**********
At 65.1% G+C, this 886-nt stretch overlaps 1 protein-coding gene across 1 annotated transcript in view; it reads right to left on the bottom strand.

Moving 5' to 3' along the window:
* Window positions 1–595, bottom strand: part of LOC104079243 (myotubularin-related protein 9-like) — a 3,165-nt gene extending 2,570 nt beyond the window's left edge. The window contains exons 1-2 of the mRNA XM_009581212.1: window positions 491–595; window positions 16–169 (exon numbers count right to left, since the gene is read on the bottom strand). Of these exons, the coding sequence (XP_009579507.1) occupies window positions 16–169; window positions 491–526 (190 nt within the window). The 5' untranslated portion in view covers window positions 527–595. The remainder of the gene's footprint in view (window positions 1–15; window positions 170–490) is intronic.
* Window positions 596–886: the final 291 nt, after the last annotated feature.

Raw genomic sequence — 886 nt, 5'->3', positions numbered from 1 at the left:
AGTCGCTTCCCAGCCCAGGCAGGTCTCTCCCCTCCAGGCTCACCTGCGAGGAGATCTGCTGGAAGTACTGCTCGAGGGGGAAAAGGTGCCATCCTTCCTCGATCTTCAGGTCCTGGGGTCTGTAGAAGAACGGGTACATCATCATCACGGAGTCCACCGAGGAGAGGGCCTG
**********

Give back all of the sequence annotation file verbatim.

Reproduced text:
At 65.1% G+C, this 886-nt stretch overlaps 1 protein-coding gene across 1 annotated transcript in view; it reads right to left on the bottom strand.

Moving 5' to 3' along the window:
* Window positions 1–595, bottom strand: part of LOC104079243 (myotubularin-related protein 9-like) — a 3,165-nt gene extending 2,570 nt beyond the window's left edge. The window contains exons 1-2 of the mRNA XM_009581212.1: window positions 491–595; window positions 16–169 (exon numbers count right to left, since the gene is read on the bottom strand). Of these exons, the coding sequence (XP_009579507.1) occupies window positions 16–169; window positions 491–526 (190 nt within the window). The 5' untranslated portion in view covers window positions 527–595. The remainder of the gene's footprint in view (window positions 1–15; window positions 170–490) is intronic.
* Window positions 596–886: the final 291 nt, after the last annotated feature.

Raw genomic sequence — 886 nt, 5'->3', positions numbered from 1 at the left:
AGTCGCTTCCCAGCCCAGGCAGGTCTCTCCCCTCCAGGCTCACCTGCGAGGAGATCTGCTGGAAGTACTGCTCGAGGGGGAAAAGGTGCCATCCTTCCTCGATCTTCAGGTCCTGGGGTCTGTAGAAGAACGGGTACATCATCATCACGGAGTCCACCGAGGAGAGGGCCTG